No one can deny that when OYO Rooms launched in 2013, it was a watershed moment for the Indian—and, it could be argued, even the world—hospitality industry. At long last, India’s heaving, and uneven, population of unbranded budget hotels and guesthouses were going to be standardised under a single umbrella while being able to tap into the larger market that the hotel aggregator would provide them access to. For the guest, the OYO tag would ensure that certain quality benchmarks would be adhered to. At a time when there was no guarantee that if you booked a budget hotel in India, you would get clean sheets or a decent bathroom—or indeed have your booking honoured—this was nothing short of revolutionary.
Even more interesting was the story of its founder, Ritesh Agarwal, who wasn’t even 20 at the time. He was also a college dropout, which made him eligible for the Thiel Fellowship and gave him an opportunity to develop OYO. Since the launch, OYO has diversified into a bunch of sub-brands. There’s OYO Home, India’s maiden home management system, for staycations; SilverKey, executive stays that cater to the corporate traveller; Palette Resorts for leisure vacations; and Collection O, the newest category under OYO’s hotel portfolio, for the discerning business traveller. Also new is OYO LIFE, targeted at millennials and young professionals in search of fully managed homes on long-term rentals, at affordable prices.
But the one I was really curious about was OYO Townhouse, the neighbourhood hotel for millennial travellers offering ‘premium economy’ accommodations. Unlike OYO Rooms, Townhouses are managed by OYO itself. Launched in January 2017, there are already over a hundred of them across 16 cities. Since each Townhouse is unique and proudly hyper-local, I wasn’t sure if the one I visited would be representative of the brand. So I tossed a coin, and settled on OYO Townhouse 011 Esplanade in Kolkata.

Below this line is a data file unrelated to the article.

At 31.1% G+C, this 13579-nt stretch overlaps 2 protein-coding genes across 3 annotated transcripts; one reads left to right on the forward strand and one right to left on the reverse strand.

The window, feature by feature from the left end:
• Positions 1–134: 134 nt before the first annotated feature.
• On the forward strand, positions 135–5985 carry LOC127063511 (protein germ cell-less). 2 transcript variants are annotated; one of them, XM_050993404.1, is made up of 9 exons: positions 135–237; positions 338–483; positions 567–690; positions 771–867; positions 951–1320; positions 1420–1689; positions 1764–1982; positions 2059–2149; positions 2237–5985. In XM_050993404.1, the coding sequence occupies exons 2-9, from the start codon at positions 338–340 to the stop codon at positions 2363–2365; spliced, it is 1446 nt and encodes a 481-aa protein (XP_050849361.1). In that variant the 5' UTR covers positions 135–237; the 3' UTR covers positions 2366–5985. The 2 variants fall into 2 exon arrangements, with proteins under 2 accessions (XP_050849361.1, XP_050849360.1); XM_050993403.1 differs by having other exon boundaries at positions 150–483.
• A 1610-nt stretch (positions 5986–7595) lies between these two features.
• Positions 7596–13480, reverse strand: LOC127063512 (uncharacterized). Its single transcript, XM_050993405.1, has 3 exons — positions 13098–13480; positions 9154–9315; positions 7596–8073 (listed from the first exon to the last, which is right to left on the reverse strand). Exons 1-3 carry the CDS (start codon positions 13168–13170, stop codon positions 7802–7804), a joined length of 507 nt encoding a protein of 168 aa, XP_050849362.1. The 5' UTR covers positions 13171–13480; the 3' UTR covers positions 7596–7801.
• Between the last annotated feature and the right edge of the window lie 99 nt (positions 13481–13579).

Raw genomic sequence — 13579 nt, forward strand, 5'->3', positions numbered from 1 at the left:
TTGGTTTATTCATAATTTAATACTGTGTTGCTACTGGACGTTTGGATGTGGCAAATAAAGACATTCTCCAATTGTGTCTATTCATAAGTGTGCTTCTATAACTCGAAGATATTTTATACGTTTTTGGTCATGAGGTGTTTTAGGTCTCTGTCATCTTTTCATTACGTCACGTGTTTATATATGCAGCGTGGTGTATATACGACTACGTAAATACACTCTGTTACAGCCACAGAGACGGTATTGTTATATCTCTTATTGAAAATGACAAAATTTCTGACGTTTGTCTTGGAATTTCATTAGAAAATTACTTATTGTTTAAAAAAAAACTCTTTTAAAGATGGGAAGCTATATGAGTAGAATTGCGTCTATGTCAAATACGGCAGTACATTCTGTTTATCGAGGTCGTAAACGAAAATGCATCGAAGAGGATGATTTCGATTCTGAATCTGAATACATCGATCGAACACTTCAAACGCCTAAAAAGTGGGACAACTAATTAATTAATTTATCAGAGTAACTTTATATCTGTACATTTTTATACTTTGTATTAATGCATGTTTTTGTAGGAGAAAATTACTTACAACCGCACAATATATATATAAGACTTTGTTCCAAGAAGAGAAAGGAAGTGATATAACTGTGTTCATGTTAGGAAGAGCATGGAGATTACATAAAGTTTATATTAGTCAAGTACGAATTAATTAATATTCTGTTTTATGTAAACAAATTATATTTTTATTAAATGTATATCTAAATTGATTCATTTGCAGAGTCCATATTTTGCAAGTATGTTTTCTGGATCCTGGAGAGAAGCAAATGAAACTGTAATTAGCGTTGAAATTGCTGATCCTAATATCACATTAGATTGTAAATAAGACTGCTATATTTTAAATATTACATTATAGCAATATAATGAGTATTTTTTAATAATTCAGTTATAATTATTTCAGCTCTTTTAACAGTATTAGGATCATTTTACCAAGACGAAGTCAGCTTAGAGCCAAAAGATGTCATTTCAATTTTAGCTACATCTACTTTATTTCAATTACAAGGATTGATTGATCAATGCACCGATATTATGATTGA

I landed at the Sudder Street establishment late in the evening, a magical time in a magical place. Kolkata’s backpacker quarter was buzzing with activity, and seemed to have poshed up since I last visited. The smart Townhouse fit right into its ’hood.
Smart is a word you’ll hear a lot at Townhouse. The guestbook in my room made liberal use of it. Townhouse, it seems, is built on six layers of innovation: Smarter Rooms, Smarter Spaces, Smarter Menus, Smarter Buildings, Smarter Service and Smarter Locations. By ‘Smarter Rooms’, for instance, they mean accommodation that is ‘configured for maximum comfort and convenience, offering guests the comfort of a home, the utility of an office, and the fun of a mall.’
When I spoke to Ankit Tandon, Chief Operating Officer, Operated Business, OYO Hotels & Homes, he told me that OYO Townhouse is India’s largest mid-market boutique hotel brand. He added: “The friendly neighbourhood hotel’, is a unique combination of a hotel, home, merchandise store and café.” Appropriately for a brand targeted at millennials—and, let’s not forget, created by one—you communicate with them mostly through an app.
Tandon makes it sound like a paradigm shift: “OYO Townhouse breaks away from decades-old hotel industry templates, where new-age systems and services have replaced the older, wasteful conventions of the past. Every single element at OYO Townhouse—from the breakfast menu to the booking process—has been re-engineered to deliver higher quality and better value...OYO engages with top quality engineers, designers, technical experts and leverages innovative technology to design and build visually appealing living spaces and offer the best customer experience.” My Townhouse room as well as the public spaces certainly looked upbeat, and were replete with refreshing design elements. A caricature next to the bed looked suspiciously like the founder.
The in-room dining menu offered an impressive range of choices. Usually, this is where hotels fleece you, but OYO’s pricing was reasonable. And the laundry rates? They were so good, had I known them earlier, I would have brought my dirty laundry from home and gotten it laundered here. No, really.
The room tariff too is a steal and the key differentiator, given the price-sensitive band of the market it operates in. (Although, this seems to have earned the ire of at least some of their partners, according to recent media reports.) Breakfast is included, but at this price point, don’t expect a lavish gourmet spread.
Execution remains a challenge. For a self-operated property, the room should have been better maintained. It’s early days though. With a valuation of $10 billion and a footprint in several countries and continents, this unicorn has just about growing up.
The hotel accomodates 29 rooms.